In a significant development, the Rural Electrification Agency (REA) and the National Agency for Science and Engineering Infrastructure (NASENI) have formalised a groundbreaking $150 million battery manufacturing agreement with esteemed Chinese investors.
Director, Promotion and Outreach (PIO) at REA, Malam Mutari Ibrahim, disclosed this transformative collaboration in a statement released in Abuja.
This historic agreement was inked with SHENZEN LEMI Technology Development Company, and it materialised under the auspices of the ministry of power, in conjunction with the China Ministry of Ecology and Environment.
The accord stems from Nigeria’s participation in COP 28 in Dubai, marking a pivotal takeaway for the nation.
The primary outcome of this partnership is the establishment of a Lithium-Ion Battery manufacturing and processing facility within Nigeria.
Ibrahim outlined that the initiative, backed by a $150 million investment from LEMI, is slated to kick off in phases, commencing from the second quarter of 2024.
Expressing their enthusiasm, both the China Ministry of Ecology and Environment and the Ministry of Power underscored the transformative nature of this cooperation. The collaborative agreement is anticipated to serve as a pioneering effort for the Light and Belt Initiative in Africa, aligning with global endeavors to propel climate technology development and transfer.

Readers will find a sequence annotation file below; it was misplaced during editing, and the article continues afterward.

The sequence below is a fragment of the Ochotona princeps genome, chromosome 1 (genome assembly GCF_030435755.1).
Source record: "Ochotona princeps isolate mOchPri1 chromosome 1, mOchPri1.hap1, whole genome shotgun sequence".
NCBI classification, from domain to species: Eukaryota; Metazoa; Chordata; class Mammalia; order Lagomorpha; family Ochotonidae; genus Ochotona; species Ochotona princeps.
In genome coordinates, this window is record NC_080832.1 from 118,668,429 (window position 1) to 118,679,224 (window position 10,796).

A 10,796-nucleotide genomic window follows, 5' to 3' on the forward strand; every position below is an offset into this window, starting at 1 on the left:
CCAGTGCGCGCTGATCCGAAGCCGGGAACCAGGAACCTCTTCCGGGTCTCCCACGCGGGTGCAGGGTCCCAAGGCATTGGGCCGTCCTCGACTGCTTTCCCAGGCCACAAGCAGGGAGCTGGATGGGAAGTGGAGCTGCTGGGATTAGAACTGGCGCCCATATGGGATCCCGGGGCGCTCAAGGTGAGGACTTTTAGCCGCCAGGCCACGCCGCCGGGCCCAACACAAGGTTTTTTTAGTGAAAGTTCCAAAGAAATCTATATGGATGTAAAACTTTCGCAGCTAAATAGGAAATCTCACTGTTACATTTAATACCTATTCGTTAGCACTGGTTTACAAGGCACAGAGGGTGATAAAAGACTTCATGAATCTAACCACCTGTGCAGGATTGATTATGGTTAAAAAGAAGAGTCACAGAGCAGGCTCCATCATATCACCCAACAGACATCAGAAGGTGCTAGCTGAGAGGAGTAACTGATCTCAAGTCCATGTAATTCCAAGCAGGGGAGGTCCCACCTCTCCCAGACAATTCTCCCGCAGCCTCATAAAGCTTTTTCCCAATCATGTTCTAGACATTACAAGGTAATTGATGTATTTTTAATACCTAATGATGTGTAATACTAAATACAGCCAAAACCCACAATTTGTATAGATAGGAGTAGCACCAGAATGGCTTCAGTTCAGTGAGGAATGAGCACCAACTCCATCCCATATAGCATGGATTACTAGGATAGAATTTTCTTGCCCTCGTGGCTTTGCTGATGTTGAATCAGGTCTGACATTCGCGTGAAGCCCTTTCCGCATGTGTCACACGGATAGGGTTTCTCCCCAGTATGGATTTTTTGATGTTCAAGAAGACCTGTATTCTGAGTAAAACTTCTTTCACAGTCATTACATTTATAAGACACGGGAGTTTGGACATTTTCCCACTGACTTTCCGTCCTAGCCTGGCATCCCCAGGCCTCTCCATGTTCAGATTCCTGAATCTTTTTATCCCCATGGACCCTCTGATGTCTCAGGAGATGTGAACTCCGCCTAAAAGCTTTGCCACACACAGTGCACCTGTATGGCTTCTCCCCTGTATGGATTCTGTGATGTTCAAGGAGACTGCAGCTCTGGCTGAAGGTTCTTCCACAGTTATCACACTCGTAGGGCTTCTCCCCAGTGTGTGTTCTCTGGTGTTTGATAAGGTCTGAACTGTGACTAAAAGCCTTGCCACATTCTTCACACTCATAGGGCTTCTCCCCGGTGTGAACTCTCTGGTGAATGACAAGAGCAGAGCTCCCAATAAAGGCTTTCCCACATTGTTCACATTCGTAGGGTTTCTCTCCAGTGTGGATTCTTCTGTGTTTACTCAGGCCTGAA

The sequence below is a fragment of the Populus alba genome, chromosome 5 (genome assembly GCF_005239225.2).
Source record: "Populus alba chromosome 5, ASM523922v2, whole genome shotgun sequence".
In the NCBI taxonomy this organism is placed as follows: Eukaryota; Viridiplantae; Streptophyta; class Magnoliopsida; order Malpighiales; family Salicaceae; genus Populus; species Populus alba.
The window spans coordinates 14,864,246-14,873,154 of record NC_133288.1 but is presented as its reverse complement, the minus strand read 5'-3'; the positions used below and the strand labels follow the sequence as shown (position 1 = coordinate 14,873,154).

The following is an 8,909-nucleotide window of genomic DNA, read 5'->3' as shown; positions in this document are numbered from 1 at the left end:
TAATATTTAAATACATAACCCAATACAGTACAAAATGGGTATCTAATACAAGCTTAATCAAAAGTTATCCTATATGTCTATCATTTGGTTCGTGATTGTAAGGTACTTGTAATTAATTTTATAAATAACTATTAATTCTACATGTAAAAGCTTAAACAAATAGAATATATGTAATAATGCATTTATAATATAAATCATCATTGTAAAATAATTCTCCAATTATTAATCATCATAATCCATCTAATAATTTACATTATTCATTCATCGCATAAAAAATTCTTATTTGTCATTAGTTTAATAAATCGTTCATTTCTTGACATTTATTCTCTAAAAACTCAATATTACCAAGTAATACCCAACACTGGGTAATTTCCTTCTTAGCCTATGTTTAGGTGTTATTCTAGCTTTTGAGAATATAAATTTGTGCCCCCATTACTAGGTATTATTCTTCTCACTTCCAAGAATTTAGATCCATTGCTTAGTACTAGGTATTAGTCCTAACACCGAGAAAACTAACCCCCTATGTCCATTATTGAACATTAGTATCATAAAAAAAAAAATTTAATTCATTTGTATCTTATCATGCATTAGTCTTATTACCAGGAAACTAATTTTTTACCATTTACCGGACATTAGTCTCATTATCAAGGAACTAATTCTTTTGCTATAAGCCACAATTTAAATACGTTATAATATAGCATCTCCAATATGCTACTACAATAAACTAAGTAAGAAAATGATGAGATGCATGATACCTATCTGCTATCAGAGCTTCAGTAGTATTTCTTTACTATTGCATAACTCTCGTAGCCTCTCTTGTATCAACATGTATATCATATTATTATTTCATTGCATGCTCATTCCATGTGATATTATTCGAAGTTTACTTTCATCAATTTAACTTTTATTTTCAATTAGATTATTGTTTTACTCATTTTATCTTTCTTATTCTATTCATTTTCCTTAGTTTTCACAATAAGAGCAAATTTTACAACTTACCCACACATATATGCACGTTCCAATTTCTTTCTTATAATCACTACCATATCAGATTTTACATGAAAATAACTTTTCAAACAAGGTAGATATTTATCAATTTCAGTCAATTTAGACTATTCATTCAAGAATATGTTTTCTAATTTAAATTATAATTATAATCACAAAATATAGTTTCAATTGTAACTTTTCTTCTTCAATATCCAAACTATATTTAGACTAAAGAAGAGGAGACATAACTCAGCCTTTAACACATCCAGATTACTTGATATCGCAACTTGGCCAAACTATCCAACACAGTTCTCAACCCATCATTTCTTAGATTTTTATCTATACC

Ibrahim stressed that this collaboration is pivotal in fortifying NASENI’s mandate under its new leadership, focusing on the research and development of capital goods, production, and reverse engineering to bolster local mass production of standard parts. Furthermore, the agreement is set to elevate services for technological advancement, with a special emphasis on the electricity sector.
Notably, this collaboration reflects REA’s unwavering commitment to narrowing the climate technology gap and mitigating the adverse impacts of climate change. It resonates with Nigeria’s ambitious goals of achieving universal electricity access by 2030 and net-zero emissions by 2060.
The partnership’s overarching objectives include fostering the development and transfer of climate technology, promoting indigenous industrialisation, and facilitating commercialisation. By enhancing public-private cooperation, the collaboration aims to contribute significantly to job creation, economic growth, and the expansion of the extractive industry in the country.
Recognising the pivotal role of energy storage in transitioning to renewable energy sources, the investment in Lithium-Ion energy storage manufacturing represents a crucial stride toward realizing a low-carbon economy. Research indicates that Lithium-Ion energy storage has the potential to reduce CO2 emissions by more than 20 per cent per kilowatt-hour (KWh) capacity compared to traditional lead-acid technology.